Frequently Asked Questions
Why do I need a feasibility study?
What is due diligence?
How long will it take to complete an indepth study?
When do I contact a lender?








Why do I need a feasibility study?

A feasibility study provides an arms length third party review of your project and its viability.

The project needs be viable economically (will it make the money you need it to to be successful); developmentally (is the site zoned for storage); and physically (does the site work for it's intended use).



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What is due diligence?

During a purchase of an existing storage facility or during the purchase of a vacant piece of land, the contingency period is considered your initial due diligence phase. 

During your escrow contingency period you should complete the site due diligence, some of these items may include:

Having a feasibility study completed

Review the zoning, land use entitlement and conditions of approval

Request an ALTA land survey

Review the title report for easements, liens and other issues which affect the marketable title of the property

Have a Environmental Phase I Report completed

Review projected budgets and developmental fees

In existing facilities complete audit of the facility (physical and the books)

Review the project CC&R's and request architectural control approval

Begin reviewing project financing



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How long will it take to complete an indepth study?

The feasibility process takes anywhere from three to five weeks to complete a full feasibility study.  

To complete the proforma section of the study site plans need to be completed, you can either hire an architect/designer locally to complete your preliminary site plan or as an alternate addition we can complete the preliminary design for you.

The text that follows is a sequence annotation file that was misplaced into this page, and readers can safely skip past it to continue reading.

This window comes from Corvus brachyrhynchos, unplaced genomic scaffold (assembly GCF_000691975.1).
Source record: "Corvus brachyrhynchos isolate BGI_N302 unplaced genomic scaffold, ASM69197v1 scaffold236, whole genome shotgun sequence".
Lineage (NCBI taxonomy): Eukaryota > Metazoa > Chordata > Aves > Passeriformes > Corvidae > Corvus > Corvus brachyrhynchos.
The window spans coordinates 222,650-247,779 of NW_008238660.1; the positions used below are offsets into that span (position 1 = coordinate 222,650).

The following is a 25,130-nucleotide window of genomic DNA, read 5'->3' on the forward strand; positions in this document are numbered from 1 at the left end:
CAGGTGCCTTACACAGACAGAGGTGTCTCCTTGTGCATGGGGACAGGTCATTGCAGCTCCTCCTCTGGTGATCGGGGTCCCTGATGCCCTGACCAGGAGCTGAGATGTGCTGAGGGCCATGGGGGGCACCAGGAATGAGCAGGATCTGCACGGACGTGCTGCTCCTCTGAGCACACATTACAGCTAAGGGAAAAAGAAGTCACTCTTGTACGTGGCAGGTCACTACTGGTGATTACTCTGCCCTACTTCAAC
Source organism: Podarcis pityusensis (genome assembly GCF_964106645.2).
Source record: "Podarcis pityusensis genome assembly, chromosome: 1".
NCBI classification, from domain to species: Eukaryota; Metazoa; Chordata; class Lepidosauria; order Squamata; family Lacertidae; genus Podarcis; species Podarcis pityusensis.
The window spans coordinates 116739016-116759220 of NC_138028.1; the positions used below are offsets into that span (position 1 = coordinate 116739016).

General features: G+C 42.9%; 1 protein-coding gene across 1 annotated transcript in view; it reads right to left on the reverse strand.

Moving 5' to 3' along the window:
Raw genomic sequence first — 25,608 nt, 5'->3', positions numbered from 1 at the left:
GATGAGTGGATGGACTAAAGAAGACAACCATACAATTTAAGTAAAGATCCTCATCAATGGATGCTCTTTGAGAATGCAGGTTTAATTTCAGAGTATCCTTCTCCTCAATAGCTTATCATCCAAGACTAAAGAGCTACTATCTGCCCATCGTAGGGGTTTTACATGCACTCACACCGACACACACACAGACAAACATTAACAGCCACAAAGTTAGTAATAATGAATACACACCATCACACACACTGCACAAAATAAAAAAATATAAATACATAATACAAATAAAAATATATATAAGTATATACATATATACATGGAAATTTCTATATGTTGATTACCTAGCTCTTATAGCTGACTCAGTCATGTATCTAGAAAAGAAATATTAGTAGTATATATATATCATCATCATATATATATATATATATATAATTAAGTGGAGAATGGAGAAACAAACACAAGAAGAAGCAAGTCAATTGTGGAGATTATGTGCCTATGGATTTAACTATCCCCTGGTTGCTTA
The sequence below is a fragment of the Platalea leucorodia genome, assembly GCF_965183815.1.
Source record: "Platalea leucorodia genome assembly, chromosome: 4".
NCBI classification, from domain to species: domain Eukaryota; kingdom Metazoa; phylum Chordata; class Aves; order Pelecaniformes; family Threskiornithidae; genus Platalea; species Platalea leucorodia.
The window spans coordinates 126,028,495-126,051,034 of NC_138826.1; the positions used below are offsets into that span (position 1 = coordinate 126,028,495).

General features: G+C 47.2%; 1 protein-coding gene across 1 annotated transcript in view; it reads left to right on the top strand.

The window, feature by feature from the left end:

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When do I contact a lender?

It's usually advantageous for you to contact a lender during your due diligence phase to obtain their underwriting requirements.  

Once you know what their requirements are you would be able to check off the completion of each item during your due diligence or development forward planning.  

If you elect to close your transaction without finding out what the underwriting guidelines are you may be surprised to learn of items you need to complete that haven't been done.

This sometimes becomes a costly error, both in money and time. 

Some Underwriting requirements may include:

Filing documents for your entity showing the entity is viable and legal to contract

Feasibility studies

Tax returns of entity and principals

Preliminary and final cost breakdowns

Statement of developmental fees

Zoning approval or conditions of approvals

Soils reports and environmental phase I reports



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